In presenting a sociological study of suicide, Christian Baudelot and Roger Establet start with a wider social-anthropological review of the subject. The text draws us into Durkheim from the start and reflects on the problem of exploring suicide from a sociological point of view. From then on, Durkheim becomes a focus through the text. Yet an important point is made at the outset: the problem with suicide research is that it does not get close to the people who are its subject, because it is grounded largely in statistical evidence. On the other hand, Baudelot and Establet's book serves to demonstrate the importance of this research in our understanding of the phenomenon.
The chapters are well planned, with enticing headings - such as "Take Off" and "The Great Turning Point" - which, although I would not have used them, work well here. Clearly this is a very useful book for sociologists and at its core are some crucial social issues, including often avoided sociological conundrums - higher suicide rates in the Soviet bloc and China, for example, and protective mechanisms in women.
Early on, the authors consider, in detail, the connection between suicide and wealth - in particular, the ways in which suicide has been influenced by related social phenomena. We are asked to consider once again (as many readers will already have reflected) whether "poverty protects", which was one of Durkheim's key conclusions. Yet I think Baudelot and Establet are successful in suggesting that the way that wealth influences suicide remains an enigma. Certainly it requires much further attention.
Given the current economic uncertainty around the world, this is a timely piece of work. Indeed, it makes us think about the issues of globalisation and modernisation - with the latter again drawn from Durkheim's original model. Here, Baudelot and Establet challenge Durkheim and argue for a refocus. They contend that the concept of individualism has impacted on countries such as India, where westernisation has led to increased personal autonomy. China, too, is a good example: where there are economic transformations that may have led to a rise in suicide, especially in the young, the influence of modernisation is flagged up again.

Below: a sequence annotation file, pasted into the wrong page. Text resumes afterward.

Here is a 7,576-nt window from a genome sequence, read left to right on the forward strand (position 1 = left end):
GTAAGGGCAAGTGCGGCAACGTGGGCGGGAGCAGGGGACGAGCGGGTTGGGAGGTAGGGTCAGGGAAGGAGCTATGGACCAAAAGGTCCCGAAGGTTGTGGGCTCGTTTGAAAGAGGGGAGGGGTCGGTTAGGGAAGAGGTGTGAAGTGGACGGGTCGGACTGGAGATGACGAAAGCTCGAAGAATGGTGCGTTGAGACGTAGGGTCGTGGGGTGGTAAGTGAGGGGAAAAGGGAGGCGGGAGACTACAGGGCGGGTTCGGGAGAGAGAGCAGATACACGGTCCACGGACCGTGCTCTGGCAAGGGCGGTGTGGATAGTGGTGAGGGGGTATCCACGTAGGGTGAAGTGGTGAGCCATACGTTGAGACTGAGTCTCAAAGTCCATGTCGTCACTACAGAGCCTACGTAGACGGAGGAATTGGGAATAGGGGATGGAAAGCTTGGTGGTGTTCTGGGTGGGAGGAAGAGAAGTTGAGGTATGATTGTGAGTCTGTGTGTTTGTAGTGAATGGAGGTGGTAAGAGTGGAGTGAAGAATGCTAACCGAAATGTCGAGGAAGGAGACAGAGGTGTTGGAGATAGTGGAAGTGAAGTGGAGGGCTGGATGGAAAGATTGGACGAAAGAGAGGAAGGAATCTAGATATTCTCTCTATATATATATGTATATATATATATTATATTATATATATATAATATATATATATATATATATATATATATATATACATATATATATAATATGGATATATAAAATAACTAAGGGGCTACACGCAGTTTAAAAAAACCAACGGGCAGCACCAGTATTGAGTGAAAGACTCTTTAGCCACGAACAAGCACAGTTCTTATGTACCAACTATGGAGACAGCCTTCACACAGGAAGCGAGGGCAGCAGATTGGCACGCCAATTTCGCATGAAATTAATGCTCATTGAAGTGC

I found the discussion of "the Soviet exception" very interesting. The point is made clearly: "Why do some countries of the former socialist bloc have higher suicide rates? Alcohol." This is a poignant moment, not just for sociologists but for clinicians. The impact of alcohol does indeed play a significant part in high suicide rates around the world. It is becoming even more important in Western countries, and in particular Britain. In the words of a clinical colleague of mine: "If alcohol had not been invented we would have many fewer social problems today, such as suicide." It is frightening to see the statistics and indeed the marked turnaround in suicide rates in some parts of the world.
Baudelot and Establet also consider age. In juxtaposition with alcohol, they explore worrying increases in youth suicide. They quite rightly bring in economic forces as part of their key discussion, but I would have liked to see a little more prominence given to other social dimensions, such as the change in family life. Clearly this is important and can be linked to increases in suicide rates among the young. If we take China, for example, there have been significant changes. How older people are viewed - and how they are valued - in families and society has changed. In addition, there is now increasing pressure on the young to succeed much earlier in life. I felt some of these factors were missed here.
But in a book about modernity, Baudelot and Establet quite rightly give space to the impact of class. They also consider the factors that protect women from suicide (in most countries there is a 3:1 ratio in male and female suicide rates, with the exception of China). It is interesting to read about some of the social factors leading to high rates in other countries, such as revenge suicides in New Guinea.
We know that children and family life can protect women from suicide (although it can also be the reason for it) and that the pressures of masculinity and employment insecurity may contribute to high suicide numbers in men. I really wanted Baudelot and Establet to conclude this chapter by considering this issue. Perhaps women are protected against suicide because they find ways to talk about their emotional problems, whereas men find it more difficult to engage in such interaction. One might argue that this is out of the sphere of a sociological analysis of suicide - although I can't see why, when so often it is the emotional difficulties arising from problems connected to wealth and money, social status and employment that men (and women) need to talk about. This is surely one of the "real" issues (in that it is closer to the person) that society must address.
Suicide: The Hidden Side of Modernity
By Christian Baudelot and Roger Establet Polity
£50.00 and £15.99
ISBN 9780745640563 and 40570
Published 8 August 2008